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About Hesperian student / (Lincoln [Neb.]) 1872-1885 | View Entire Issue (Feb. 1, 1881)
THE HESPERIAN STUDEN T.
sportsmen hunting throughout Irish
fields. The introduction of this bill plain,
ly foreshadowed the friendly policy prob
ably to bo pursued by the Gladstone gov
ernment; but the measure was fought in
the House of Commons by Parnell him
self, because it did not Include, at once,
nil that ho claimed as reparation for his
country's wrongs. Yet, by reason of the
Liberal majority, the bill passed the Com
tnons; but when St. came before the Con
servative House of Lqrds it was over
whelmingly deleatcd by the nobility, who
made no secret of their bitter hostility to
Ireland. By this time, at most, the Irish
leaders should have been able to dis
tinguish friends from 1'des, and to com
bine with the Liberal party in securing
all possible modification of the existing
land laws. Such a policy, though no
accomplishing in a day or in a year all
that Ireland might wish, would un
doubtcdly have pluccd her on a compara
tively just and comfortable footing. In
ntead of this, however, while Gladstone is
trying to extricate his nation from the
many dilliculties into which siic had been
led by Boaconsflcld, he is suddenly con.
fronted with this Irish problem, perplex
ing enough at any time, but doubly so at
such a crisis, when all his attention and
all his energies were needed elsewhere.
Wc would not for an instant claim that
the present Irish agitation has not a just
cause; but certain it is, that, coming just
at a time when it might receive a satisfac
tory and peaceable settlement it only
retards the beuellts it strives to procure
and forces u naturally friendly govern,
raent to use coercion in keeping down
disorder and rebellion. Alieady forty
thousand British troops have been sent in
to Ireland to keep the pence, that all tho
Empire may understand that even Glad
stone is determined to protect the life and
properly of every subject to tho realm.
At the same lime, however, he holds out
to Ireland an olive branch of peace, which
throws on her the responsibility of after
consequences, should she reject it. He
has framed a new bill for her relief, grant,
ing all that his party will allow, and now
he will present it to the Commons.
Thus the matter stands, and the end cau
only bo conjectured. Exactly what the
now government bill contains, and
whether or not Parnell and his followers
will accept it, yet remains to be seen.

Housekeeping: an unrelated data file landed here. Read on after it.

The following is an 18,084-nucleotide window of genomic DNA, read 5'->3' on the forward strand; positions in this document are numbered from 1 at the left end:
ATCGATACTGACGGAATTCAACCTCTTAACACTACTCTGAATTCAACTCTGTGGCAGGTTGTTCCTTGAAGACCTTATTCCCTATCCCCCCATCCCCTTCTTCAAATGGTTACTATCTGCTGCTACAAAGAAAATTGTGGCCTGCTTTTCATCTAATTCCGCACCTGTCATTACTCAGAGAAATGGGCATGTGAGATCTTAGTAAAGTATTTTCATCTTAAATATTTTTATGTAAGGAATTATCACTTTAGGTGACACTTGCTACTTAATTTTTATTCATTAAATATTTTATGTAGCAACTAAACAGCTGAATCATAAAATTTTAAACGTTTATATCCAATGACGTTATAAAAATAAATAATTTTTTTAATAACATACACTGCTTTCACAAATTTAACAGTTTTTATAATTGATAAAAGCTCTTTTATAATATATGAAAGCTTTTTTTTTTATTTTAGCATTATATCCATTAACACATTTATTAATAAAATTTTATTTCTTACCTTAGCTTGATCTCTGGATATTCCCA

"Whatever be tho circumstances, may the
result not bo the further oppression or
Ireland for another century.
All A CONSERTATIVE
JJTN discussing this question it will be
$to necessary to dwell a good deal on the
bar as an "aristocracy," Bince writers have
linked the two questions pretty closely to.
gothor, namely, whether the bar is an ar
istocracy, and whether it is a conserva
Do Tocqucvlllc in his "Democracy in
America'1 argues that the profession of
law does form an aristocracy, and there
fore is a conservative clement. Of course
If tho bar is an "aristocracy" it follows
that it is conservative. But granting that
an aristocracy is always conservative it
does not follow that conservatism is al
ways an aristocracy. I bollcvn that the
bar Is conservative In its tendency in this
country, but not because It is our -aristocracy
," for w have no arisislocracy.
Perhaps it may seem presumption on
my part to take this ground, since so ex
cellent and distinguished a writter as De
Tocqueville lias maintained the contrary
I say has maintained, because I believe if
Do Tocqueville were living to-day his po
sition in ill is regm-d would be dillercnt
Doubtless, when De Tocqueville wrote,
the bar as it then existed was inclined to
be aristocratic since its representatives
sprung from a like element in Europe.
Forms ol that aristocracy may have exist-
ed when Do Tocqueville visited America.
But whatever pretensions the bar may
hare had to an aristocracy, it was on the
whole a poor aristocracy, in fact none at
With a profession having many of tho
attributes of an old world aristocracy, it is
not to bo wondered at, that Do Tocqueville,
himself a foreigner, should call
the bar in the States an aristocracy. It
seems to me that De Tocqueville in a de
gree at least regarded aristocray and con
scrvalism as synonymous. Moreover his
own reasoning proves very clearly that
they are not synonymous.
But if the bar is not an aristocracy, is it
yet a conservative element? Setting aside
the idea of an aristocracy, De Tocqueville
advances many arguments to prove that
the Inr is conservative arguments which
are conclusive. He truly says that "men
who have made a special study of the law
derive certain habits of order, a tnste for
formality, a kind of instinctive regard for
the connection of ideas which naturally
render them very hostile to the revolution
ary spirit, and tho unrellectlug passsious
of the multitude.'
Wc see tho truth of this almost daily.
No matter In what capacity a lawyer may
be found, he carries with him the formal,
itics of Ills profession. No one is affected
more by change than the lawyer. Hence
when he once becomes well grounded in
any order of things, naturally he is hos
tile to revolution. Again DeTocqviville
says: "When the people arc intoxicated by
passion or carried away by the impetuos
ity of their ideas, they arc chocked and
stopped by the almost invincible influence
of their legal couucellors." This is
evidently true. When the people are ag
itated by any question, they naturally lly
to their legal advisers. Of course they
are discouraged in any disorderly or
illegal conduct. As counsellor of tho
law it would be very bad policy for them
to exert their influence in any direction
oilier than to uphold the law. If other
wise ho would do an Injury to his pro
fession and to himself. If an attorney